|Home-related itemized deductions claimed in full on Schedule A||Home-related itemized deductions apportioned between Schedule A and business schedule (either Schedule C or Schedule F)|
|No depreciation deduction||Depreciation deduction for portion of home used for business|
|No recapture of depreciation upon sale of home||
Recapture of depreciation on gain upon sale of home
|Deduction cannot exceed gross income from business use of home, less business expenses||Same|
Amount in excess of gross income limitation may not be carried over
Amount in excess of gross income limitation may be carried over
Loss carryover from use of regular method in prior year may not be claimed
Loss carryover from use of regular method in prior year may be claimed if gross income test is met in current year
6. I rent. Do I get to claim a home office?
Yes! The home office deduction is available to both qualifying homeowners and renters.
And as for the home in which your home office located, don't just think single-family, quarter-acre lot, heavily mortgaged house.
A home for tax purposes could be a house, but tax law also considers an apartment, condominium, mobile home, boat or similar property as a home as long as these locations have kitchen and bathroom facilities. A home office could be in any of these.
Any structures on the property, such as an unattached garage, studio, barn or greenhouse, also could be the location of your home office.
And while this won't apply to most of us, the IRS warns that we can't claim a home office that's in any part of a property that you use exclusively as a hotel, motel, inn or similar business.
More information: I hope these 6 home office FAQs help you determine whether you can claim this tax break, either now during the coronavirus pandemic or any time you are operating a business. If I missed any questions or didn't provide full enough answers, just let me know by leaving a comment below.
You also can check out IRS Publication 587, Business Use of Your Home; IRS Tax Topic 509 on this subject; and the agency's online FAQs on the Simplified Method for Home Office Deduction.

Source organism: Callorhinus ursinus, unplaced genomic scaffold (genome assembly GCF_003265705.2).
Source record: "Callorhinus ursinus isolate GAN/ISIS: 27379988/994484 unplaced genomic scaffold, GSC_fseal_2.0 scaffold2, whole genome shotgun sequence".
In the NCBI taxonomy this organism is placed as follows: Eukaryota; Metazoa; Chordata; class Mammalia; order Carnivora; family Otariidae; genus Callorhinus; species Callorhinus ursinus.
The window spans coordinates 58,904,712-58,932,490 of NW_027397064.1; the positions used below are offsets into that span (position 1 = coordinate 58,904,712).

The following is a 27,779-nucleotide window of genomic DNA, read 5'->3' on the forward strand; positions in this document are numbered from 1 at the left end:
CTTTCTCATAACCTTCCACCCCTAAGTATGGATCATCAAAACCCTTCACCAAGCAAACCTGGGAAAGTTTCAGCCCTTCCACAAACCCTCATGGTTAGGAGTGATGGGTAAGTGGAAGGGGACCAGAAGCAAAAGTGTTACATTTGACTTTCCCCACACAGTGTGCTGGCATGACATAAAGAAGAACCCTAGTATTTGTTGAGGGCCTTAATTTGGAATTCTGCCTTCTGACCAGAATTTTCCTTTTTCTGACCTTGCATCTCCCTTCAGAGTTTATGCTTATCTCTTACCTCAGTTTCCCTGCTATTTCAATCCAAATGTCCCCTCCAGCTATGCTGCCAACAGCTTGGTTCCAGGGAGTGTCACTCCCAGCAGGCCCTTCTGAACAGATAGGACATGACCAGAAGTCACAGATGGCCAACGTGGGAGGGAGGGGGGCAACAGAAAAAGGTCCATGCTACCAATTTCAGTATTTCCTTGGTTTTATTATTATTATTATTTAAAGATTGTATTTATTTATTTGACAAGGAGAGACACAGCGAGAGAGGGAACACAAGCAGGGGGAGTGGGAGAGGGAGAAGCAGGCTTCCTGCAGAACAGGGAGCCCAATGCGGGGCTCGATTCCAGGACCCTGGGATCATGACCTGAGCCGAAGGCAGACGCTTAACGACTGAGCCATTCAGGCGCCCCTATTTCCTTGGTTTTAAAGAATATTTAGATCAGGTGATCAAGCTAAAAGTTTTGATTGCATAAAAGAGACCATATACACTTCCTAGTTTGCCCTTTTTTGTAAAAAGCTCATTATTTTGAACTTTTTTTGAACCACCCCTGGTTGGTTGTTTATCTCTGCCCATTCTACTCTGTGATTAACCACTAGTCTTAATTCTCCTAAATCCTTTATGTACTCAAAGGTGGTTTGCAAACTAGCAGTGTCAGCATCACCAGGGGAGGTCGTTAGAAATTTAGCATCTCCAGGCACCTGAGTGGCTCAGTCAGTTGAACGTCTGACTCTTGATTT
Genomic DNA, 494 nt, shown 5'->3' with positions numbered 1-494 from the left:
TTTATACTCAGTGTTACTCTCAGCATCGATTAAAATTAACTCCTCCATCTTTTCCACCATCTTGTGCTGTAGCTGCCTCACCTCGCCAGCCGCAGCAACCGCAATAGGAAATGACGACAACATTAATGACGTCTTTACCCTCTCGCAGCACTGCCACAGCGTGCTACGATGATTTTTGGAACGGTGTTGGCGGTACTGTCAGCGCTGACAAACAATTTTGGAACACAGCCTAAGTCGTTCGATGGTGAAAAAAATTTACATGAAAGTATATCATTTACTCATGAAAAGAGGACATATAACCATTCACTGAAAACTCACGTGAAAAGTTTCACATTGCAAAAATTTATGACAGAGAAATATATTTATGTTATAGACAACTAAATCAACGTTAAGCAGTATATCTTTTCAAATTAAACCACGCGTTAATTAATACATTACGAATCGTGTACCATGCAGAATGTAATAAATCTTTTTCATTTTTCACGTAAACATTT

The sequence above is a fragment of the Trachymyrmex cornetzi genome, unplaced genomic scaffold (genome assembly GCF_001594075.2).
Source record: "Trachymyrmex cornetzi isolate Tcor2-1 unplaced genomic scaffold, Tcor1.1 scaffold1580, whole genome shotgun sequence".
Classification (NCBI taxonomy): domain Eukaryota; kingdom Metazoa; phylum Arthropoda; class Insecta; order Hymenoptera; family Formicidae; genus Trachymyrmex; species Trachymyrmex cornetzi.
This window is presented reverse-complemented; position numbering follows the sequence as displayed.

These earlier blog posts also might be of interest:
- IRS offers an easier way to deduct your home office
- The eventual, and often unexpected, tax cost of home office depreciation
- Homeowner's insurance is sort of tax deductible in some home office instances
- COVID-changed work patterns mean tax hassles, possible KC workers' refunds
If this post and additional resources doesn't take care of your home office queries, I suspect, based on the "coincidental" timing of the IRS' home office deduction tip, that I'll hear about it some other way. (Cue spooky Tax Twilight Zone music!)
Now the not-paranoid me is off to change all my passwords, reset all my online security settings and put tape over my computers' cameras.
What if you are an employee for Company A with no office from which to work, and you are on a long term contract assignment and you are leased as Project Manager to another company B by Company A and Company B also does not provide an office from which to work (long B4 Covid) and your sole and only place of doing business is your home office, are you prevented from taking the home office deduction?
This seem crazy if you are not allowed to take the deduction. Who pays for your office expenses then?
Posted by: Steven Sarovich | Monday, April 19, 2021 at 09:15 AM
Hey, B Michael. No, the structure itself doesn't have to qualify as a house per se. As long as it's on your overall property and you own it too. And yes, you add that structure's square footage to your home's to come up with the percentage that's deductible. For example, you use a 150 square foot shed in your back yard for business and you have a 1,850 square foot house. That gives you 2,000 square feet of residential property and your shed you use for your business accounts for 7.5 percent of the total square footage. That entitles you to write off 7.5 percent of the overall allowable house expenses. Thanks for the question and thanks for reading. Kay
Posted by: Kay Bell | Sunday, August 09, 2020 at 06:47 PM
Quick questions - if using a separate structure on the property as an office then:
1) does the stand-alone structure have to have a kitchen and bath to qualify?
2) do you add the sq footage of the stand-alone to the total sq footage of the house to determine % used for calculating deductions? ie stand-alone sf + home sf = total sq ft then stand-alone sf/total sf = % for business deduction?
Posted by: B Michael | Sunday, August 09, 2020 at 03:12 PM